In times of crisis, it’s more important than ever to check in on your friends and loved ones. Here at XPN, we’re Checking In With our extended musical family to see how they’re holding up during the Coronavirus quarantine…and what music has kept them grounded. Today, Rachel Del Sordo chats with Maxwell Stern.

Today we checked in with Philadelphia-by-way-of-Cleveland singer-songwriter Maxwell Stern. Right at the beginning of the COVID-19 pandemic, Stern released his new single “Water Tower,” which is going to be on a new album Stern will release this summer on Lauren Records.

Since the start of quarantine, Stern has been keeping very busy. “My girlfriend and I moved into a new spot just after the quarantine started, so setting up a new living space and getting more time together has been a great outlet to channel our energy into. My day job doing design work also keeps me pretty busy and I am incredibly lucky in that regard. I’ve been running a lot – since the quarantine started I’ve run something like 60 miles, which isn’t that much but it’s also more than I’ve ever done in my life.”

Stern has also been getting his new album ready for its summer release and going through a decade of live video footage of himself and his bands Signals Midwest and Timeshares for a project with Ottica Productions.

Check out Stern’s Checking In music picks below.

Favorite Song Of All Time: “Lost In The Supermarket” by The Clash

“My friend Josh showed me London Calling when I was 13 or 14 years old, and it blew my mind open. There are so many things I love about it. It’s a Strummer song, but Mick Jones sang it – one of the heights of their collaboration. The rhythm section is amazing on this song, particularly the drumming, and the chord structure is beautiful. It’s still debated how that main riff is played, and there aren’t really any videos of them playing it live (trust me, I’ve looked) so I like that it’s a bit of a mystery. My dad and I still talk about this song and how wistful and evocative the lyrics are, about suburban upbringing and the depersonalization that can come with consumerism. That ‘long distance callers make long distance calls’ gets me every time. And there’s a great guitar solo, because of course there is. I got to sing this song backed by The Warhawks at a Clash tribute show back in December at World Cafe and it was three or four of the most fun minutes I’ve ever had on a stage.”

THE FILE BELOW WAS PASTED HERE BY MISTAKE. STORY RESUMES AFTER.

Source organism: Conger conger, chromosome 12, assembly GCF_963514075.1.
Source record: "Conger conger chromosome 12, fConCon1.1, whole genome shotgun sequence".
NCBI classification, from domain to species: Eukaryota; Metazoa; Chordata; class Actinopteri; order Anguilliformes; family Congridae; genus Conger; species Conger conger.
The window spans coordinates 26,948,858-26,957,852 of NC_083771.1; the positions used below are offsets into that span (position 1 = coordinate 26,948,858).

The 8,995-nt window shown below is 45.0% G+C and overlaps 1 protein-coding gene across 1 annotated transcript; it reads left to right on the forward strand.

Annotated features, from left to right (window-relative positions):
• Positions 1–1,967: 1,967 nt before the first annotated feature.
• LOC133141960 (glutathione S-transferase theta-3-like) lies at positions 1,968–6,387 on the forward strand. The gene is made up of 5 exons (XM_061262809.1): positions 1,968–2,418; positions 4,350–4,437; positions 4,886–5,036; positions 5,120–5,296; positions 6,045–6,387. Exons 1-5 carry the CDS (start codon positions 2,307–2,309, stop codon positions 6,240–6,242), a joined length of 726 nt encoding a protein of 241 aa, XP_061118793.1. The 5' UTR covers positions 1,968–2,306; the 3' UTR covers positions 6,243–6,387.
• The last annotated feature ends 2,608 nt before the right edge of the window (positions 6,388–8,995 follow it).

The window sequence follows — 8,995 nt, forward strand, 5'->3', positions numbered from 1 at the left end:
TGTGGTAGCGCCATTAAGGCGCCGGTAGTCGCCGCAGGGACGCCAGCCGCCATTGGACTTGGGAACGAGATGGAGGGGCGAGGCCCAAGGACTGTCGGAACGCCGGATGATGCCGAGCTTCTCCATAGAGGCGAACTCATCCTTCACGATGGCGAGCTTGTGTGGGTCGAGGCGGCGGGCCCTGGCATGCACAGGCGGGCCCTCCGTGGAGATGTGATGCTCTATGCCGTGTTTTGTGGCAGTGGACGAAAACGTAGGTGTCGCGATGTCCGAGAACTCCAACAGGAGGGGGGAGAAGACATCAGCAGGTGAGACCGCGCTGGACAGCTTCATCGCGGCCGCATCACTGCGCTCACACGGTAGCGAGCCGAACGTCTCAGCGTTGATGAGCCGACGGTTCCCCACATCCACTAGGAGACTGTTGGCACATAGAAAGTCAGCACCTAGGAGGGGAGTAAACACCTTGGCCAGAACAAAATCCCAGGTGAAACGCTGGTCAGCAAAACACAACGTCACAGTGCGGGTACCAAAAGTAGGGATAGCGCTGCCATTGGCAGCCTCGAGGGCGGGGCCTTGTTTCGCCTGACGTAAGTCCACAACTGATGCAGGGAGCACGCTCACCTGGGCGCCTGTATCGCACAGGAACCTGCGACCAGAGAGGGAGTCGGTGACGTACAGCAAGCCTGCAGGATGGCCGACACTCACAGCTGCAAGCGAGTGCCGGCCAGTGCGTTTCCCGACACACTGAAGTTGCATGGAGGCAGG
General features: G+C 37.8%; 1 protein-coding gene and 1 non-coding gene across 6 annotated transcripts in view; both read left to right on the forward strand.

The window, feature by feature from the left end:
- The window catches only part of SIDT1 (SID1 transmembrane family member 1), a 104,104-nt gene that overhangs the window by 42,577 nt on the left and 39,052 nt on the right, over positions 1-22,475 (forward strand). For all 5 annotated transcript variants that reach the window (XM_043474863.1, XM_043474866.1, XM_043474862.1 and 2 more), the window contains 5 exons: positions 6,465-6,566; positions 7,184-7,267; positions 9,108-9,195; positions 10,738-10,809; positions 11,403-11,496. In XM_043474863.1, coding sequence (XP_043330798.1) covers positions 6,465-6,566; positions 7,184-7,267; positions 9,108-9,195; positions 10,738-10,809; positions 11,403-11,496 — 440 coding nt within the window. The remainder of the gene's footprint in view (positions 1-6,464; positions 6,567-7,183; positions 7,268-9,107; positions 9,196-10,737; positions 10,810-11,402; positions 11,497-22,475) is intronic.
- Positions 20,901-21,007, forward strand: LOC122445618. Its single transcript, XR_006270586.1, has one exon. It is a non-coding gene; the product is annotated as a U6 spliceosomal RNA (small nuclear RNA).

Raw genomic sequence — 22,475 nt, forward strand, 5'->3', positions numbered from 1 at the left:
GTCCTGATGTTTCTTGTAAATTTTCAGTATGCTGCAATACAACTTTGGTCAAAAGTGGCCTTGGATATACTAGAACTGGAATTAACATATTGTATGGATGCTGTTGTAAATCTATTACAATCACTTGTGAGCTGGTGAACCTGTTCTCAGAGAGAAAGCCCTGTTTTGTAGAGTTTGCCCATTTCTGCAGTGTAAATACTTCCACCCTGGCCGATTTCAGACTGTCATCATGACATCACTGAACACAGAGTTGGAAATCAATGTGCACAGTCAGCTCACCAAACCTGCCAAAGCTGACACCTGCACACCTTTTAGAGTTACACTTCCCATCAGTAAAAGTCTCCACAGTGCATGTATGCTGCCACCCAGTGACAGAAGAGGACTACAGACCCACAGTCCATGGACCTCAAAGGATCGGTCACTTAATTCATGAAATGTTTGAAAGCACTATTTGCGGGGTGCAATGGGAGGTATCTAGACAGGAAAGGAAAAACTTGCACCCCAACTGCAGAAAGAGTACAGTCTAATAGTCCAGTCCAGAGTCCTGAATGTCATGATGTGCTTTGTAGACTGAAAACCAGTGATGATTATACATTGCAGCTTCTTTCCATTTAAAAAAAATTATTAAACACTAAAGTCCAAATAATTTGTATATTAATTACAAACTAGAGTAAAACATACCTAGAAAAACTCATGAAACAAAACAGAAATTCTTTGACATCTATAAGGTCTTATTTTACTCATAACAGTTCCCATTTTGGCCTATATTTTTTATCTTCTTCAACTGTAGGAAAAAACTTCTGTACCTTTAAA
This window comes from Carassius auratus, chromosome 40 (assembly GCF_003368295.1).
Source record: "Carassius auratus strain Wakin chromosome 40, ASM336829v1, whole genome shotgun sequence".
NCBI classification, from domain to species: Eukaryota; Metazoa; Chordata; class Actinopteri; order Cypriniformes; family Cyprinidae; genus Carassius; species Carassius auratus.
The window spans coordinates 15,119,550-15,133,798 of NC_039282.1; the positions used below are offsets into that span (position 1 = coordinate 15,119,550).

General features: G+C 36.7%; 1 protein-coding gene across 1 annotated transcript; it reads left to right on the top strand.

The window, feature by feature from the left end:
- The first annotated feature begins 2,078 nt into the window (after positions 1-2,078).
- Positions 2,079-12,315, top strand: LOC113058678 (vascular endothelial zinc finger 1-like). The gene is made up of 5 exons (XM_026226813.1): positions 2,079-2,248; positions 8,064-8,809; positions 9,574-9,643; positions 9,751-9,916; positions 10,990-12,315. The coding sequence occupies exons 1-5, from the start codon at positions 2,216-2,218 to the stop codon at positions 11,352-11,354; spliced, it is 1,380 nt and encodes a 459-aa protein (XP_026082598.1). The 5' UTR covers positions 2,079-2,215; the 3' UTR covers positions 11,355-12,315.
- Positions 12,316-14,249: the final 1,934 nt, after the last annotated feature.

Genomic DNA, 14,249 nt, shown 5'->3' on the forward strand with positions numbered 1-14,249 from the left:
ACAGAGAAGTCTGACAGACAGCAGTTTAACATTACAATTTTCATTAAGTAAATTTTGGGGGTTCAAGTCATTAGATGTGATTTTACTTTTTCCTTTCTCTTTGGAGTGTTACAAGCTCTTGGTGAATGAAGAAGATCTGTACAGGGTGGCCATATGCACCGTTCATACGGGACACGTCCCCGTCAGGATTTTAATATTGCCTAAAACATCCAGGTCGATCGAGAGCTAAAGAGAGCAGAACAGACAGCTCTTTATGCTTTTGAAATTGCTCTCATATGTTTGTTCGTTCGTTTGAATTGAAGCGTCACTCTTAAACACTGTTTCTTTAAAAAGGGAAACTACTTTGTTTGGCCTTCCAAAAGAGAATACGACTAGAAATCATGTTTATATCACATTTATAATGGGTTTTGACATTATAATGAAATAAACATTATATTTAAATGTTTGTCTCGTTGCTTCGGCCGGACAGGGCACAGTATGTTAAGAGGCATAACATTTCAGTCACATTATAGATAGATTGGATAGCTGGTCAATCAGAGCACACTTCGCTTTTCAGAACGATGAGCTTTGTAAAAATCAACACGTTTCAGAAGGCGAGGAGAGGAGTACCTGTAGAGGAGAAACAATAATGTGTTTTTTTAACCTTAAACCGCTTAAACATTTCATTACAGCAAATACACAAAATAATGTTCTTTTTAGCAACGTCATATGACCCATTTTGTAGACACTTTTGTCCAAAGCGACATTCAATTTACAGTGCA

Song That Raises Your Spirits: “Bring It On Home To Me” by Sam Cooke

“I would say the version of ‘Bring It On Home To Me’ from Sam Cooke’s 1963 show at the Harlem Square Club.  My buddy Matt Sanders showed me this record on my first-ever tour. I think it’s the best live record ever made.”

Song That You’re Most Proud Of Working On: “Water Tower” by Maxwell Stern

“I’ll say ‘Water Tower’ from my forthcoming solo record, because everything it took to bring it into the world was so collaborative and fun. It was a song that had existed for three or four years in various forms and I had almost used it in other bands I play in, but it never really clicked. After fighting with the verses I threw the whole thing away for a while, but rediscovered it in an old note on my phone the night before a Headroom session with Kyle. We made a drum loop, did a couple passes through it and it started to click, and Kyle kept pushing me to stick with it. I worked on it more at home and added a bunch of extra vocals and low harmonies. And then when we finally got to do the studio version, it was the first song I heard with real drums. My buddy Adam recorded them in Chicago and sent them over and when I heard the playback for the first time there was this great moment of, ‘Holy shit, this is gonna work!’ And the video was super fun to make too — Signals Midwest played in Brooklyn just before the quarantine went into effect, and my friend Chris and I spent the next day just skateboarding around Prospect Park and filming ourselves just cruising in the sun. We worked on the video together, and I did some animations and editing stuff that I’d never done before. So now when I look back at it, I can trace the through-line of everyone I worked on it with.”